Is it a very sound position for us to take up to say that we do not in our heart of hearts believe that reform is necessary, but that because the Government have taken up the cry of the Veto, and because unscrupulous agitators have brought it forward, we think the best means of retaining our powers is to offer to reform ourselves on democratic lines? It seems to me my Lords,—and this has been pointed out during the debate—that if we reform ourselves on those lines this House will be much stronger than it is to-day. That is not what we want. I contend that this House suits the state of our politics better than any manufactured House possibly could. There is more elasticity in it, and in former days it has always passed those measures which the country really wanted. Moreover, even if we do manufacture a stronger House it will not satisfy anybody. There will still be that cry from the Irish, from the Radical Party, and from the Socialists. They will not be satisfied until they have brought in their Veto proposals, and until they have reformed the House on their own lines. My Lords, it will be a bad day when somebody else brings in reforms of this House instead of ourselves.

My chief objection to the reform of this House is that it is tampering with the Constitution, and if we once admit that it is possible to tamper with our Constitution we do not know where it will stop. If we manufacture a strong House now it will be a precedent for others at some future date to reform it again, until our power and our prestige will have gone for ever. The greater number of the speeches which we have heard from noble Lords are to the effect that we must reform this House. I wish most strongly to protest against that. I believe also that this cry for reform comes from those members of the other House who are afraid that when they go back to their constituencies they will lose a certain number of votes, especially in the North of England and in Scotland. In Scotland they have this elective principle already. The Peers of Scotland are elected by their fellow Peers, and there is great dissatisfaction in Scotland from this elective principle. On no grounds whatever can I bring myself to vote for this Resolution.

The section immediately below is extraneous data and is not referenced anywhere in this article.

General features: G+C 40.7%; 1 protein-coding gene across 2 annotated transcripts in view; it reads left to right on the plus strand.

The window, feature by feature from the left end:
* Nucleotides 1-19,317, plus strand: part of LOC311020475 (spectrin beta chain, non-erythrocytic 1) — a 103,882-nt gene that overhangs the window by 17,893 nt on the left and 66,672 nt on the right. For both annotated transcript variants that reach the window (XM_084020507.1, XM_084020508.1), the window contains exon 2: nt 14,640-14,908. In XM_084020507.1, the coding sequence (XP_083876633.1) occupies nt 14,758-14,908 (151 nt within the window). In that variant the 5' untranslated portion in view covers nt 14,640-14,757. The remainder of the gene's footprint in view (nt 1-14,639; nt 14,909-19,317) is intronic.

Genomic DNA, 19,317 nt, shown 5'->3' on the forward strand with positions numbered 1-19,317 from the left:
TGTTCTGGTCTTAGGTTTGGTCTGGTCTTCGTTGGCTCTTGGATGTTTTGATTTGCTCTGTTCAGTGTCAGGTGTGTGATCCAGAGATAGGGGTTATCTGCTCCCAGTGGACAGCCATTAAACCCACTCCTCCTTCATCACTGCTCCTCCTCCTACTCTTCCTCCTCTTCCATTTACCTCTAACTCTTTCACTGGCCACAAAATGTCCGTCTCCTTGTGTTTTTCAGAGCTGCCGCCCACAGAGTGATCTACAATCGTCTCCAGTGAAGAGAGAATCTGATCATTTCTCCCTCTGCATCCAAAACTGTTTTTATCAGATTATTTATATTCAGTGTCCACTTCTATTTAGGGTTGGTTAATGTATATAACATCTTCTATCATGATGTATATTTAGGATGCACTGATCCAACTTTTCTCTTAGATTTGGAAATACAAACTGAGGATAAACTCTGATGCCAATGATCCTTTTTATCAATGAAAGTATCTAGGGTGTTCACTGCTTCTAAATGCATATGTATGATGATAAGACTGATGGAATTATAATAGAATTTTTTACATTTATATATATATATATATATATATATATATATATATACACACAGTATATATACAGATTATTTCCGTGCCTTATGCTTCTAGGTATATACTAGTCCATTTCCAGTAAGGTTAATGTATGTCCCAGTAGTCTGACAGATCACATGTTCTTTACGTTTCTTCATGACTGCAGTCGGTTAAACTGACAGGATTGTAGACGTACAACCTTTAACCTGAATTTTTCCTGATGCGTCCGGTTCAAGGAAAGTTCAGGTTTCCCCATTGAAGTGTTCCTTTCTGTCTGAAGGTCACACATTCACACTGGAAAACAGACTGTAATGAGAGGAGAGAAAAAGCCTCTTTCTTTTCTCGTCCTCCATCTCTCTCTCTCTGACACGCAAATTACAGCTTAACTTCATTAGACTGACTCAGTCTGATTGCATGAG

Before I sit down I would beg the House to consider the important changes which this Resolution may involve another day. I would ask those noble Lords who sit on the Back Benches—descendants of noble Lords who have in former days occupied great positions in the State—to reflect what they would say if their forefathers had lightly sold their birthright and disabled them from sitting and voting in the House to-day. I ask those noble Lords who sit on the Front Benches what will their children say of them if they lightly give away their inheritance? I would ask all noble Lords, before voting for this Resolution, to beware lest they take an action which may call upon them the bitter reproof of their descendants of the third and fourth generations for giving away so lightly that which their forefathers had so hardly won. I shall certainly vote against the Resolution.